During the ‘Solution Ignite Talks’, 10 cities and universities took the floor to pitch the open source solutions they developed and implemented within their smart cities, with each pitch being a maximum of 2 minutes long. The session aimed to kick off the conversation around potential replication of the solutions by other interested organisations and identify synergies for future development and collaboration.

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You may find a list of the pitches below:

  • QR code toolkit by District09
  • Urban observatory: indoor and outdoor air quality monitoring by University of Bradford
  • Citizen Science as a Service for Flooding by University of Bradford
  • Virtual Bradford by city of Bradford
  • Mobility dashboard by city of Bergen
  • Iot Registry and ITS Map by city of Hamburg
  • Masterportal by city of Hamburg
  • Stay Put by the city of Aarhus
  • PanorAms by University of Amsterdam
  • Signalen by the city of of Amsterdam

Find all of the pitches here.

 

From Chaos to Clarity: Organisational, Technical and Transnational Lessons

After lunch, the session on organizational, technical and transnational lessons began. The session aimed at taking the listeners through the 5-year journey of the different SCORE cities and universities exploring the potential of open source solutions and open data reuse. The main lessons learned at technical level (for example reusing open data, open source maturity level, replicable-by-design), organisational level (for example expertise, development capacity, business cases) and transnational level (co-development, sharing experiences, open attitude) was shared. The main speakers were from the University of Amsterdam, the city of Gothenburg, and Digital Flanders.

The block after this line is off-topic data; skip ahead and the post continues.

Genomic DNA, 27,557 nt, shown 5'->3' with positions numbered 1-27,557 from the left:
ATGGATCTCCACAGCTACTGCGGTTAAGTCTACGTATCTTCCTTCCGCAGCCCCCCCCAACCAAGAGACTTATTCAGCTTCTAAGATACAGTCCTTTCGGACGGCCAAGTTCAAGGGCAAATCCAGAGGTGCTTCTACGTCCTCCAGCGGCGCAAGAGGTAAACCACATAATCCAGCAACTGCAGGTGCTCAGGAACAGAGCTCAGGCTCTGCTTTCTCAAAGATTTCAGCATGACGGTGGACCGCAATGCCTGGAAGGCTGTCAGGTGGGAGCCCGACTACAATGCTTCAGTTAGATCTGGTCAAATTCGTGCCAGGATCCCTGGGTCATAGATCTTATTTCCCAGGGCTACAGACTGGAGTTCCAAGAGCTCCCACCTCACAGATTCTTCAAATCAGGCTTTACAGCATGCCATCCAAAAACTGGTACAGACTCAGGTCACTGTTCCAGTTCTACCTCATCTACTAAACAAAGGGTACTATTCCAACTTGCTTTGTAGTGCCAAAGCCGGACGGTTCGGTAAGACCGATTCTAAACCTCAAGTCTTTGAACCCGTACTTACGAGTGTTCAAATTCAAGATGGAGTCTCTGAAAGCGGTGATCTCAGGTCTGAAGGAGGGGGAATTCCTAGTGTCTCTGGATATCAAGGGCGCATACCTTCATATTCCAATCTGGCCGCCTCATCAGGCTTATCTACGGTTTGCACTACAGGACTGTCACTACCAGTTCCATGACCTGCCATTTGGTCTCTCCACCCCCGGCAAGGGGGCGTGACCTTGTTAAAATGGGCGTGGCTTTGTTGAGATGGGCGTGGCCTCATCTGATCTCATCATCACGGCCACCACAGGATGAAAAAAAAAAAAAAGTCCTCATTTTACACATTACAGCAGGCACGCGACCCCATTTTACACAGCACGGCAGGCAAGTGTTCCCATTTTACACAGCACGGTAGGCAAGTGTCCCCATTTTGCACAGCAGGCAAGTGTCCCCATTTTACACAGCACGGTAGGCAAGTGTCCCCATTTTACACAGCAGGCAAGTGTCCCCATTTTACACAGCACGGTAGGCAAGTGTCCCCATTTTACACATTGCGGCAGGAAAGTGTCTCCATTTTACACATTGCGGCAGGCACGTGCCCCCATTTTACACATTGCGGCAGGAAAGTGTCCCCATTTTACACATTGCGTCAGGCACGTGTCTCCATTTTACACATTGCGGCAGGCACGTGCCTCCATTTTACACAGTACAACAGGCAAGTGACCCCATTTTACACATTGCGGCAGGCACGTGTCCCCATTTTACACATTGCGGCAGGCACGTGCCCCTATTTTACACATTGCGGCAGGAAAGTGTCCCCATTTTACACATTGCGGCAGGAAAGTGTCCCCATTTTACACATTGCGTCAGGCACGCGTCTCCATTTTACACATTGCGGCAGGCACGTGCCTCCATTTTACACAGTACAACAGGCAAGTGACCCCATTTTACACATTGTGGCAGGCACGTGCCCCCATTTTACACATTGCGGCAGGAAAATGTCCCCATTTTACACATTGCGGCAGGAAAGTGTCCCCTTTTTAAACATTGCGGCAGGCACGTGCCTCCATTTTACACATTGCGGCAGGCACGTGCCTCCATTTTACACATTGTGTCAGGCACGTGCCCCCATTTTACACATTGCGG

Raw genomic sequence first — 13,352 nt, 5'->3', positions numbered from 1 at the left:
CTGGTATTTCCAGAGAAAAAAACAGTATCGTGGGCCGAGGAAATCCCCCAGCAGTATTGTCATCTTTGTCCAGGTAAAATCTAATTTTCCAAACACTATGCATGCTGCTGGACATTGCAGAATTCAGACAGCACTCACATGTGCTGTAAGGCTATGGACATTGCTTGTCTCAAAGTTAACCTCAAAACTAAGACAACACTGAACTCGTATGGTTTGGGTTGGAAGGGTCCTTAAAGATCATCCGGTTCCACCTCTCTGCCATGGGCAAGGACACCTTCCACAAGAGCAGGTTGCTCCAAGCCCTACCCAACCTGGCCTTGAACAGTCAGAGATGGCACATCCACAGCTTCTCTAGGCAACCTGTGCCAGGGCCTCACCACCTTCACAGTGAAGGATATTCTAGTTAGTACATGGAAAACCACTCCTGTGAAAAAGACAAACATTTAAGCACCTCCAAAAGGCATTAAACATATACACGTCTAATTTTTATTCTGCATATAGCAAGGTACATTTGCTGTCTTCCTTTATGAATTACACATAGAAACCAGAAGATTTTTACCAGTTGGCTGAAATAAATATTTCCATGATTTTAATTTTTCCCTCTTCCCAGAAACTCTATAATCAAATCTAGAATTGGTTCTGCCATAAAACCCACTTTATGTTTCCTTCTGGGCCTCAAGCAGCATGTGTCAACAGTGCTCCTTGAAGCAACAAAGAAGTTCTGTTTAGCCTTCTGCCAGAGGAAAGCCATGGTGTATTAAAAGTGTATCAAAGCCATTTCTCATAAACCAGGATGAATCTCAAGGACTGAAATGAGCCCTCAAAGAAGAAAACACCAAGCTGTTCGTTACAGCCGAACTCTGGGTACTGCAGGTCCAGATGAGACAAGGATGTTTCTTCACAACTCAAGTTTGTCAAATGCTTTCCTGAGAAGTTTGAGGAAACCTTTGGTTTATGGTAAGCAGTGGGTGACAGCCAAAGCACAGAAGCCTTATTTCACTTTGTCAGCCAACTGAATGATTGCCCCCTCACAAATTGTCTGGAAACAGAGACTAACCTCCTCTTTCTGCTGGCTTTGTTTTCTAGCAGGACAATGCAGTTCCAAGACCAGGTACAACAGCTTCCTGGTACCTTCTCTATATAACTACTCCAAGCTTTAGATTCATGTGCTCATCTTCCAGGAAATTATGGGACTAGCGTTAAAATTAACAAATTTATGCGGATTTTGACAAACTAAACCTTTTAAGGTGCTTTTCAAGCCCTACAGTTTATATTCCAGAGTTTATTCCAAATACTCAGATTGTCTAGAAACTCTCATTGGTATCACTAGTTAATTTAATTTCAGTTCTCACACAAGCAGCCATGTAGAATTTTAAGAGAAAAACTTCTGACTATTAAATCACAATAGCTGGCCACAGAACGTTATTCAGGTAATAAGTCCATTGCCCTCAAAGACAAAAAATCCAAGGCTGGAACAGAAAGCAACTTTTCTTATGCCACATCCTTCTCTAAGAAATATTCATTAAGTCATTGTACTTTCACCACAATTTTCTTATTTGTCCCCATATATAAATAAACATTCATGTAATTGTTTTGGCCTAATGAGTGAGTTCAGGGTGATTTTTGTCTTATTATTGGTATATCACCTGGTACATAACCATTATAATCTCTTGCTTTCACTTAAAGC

You may find the entire session here.

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Parallel workshops: The importance of Citizens within Smart Cities

Next up were the parallel workshops, where the audience had the opportunity to join the workshop they found most relevant and/or interesting. This session focused on how cities best can involve citizens in their transition towards a Smart City, what their understanding was and how to get them onboard.

The first parallel workshop dived deeper into “the experience of IoT and AI in increasing transparency”, and was facilitated by Aarhus University with speakers from the city of Hamburg, District09, and the city of Amsterdam.

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The second parallel workshop looked at “the citizen science approaches adopted for specific use cases such as flood risk and air quality monitoring”, and was facilitated by the City of Bradford with speakers from University of Bradford, City of Aberdeen, City of Dordrecht, Johanneberg Science Park, and University of Amsterdam.

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You may find the entire second parallel workshop here, and a summary of the first one here.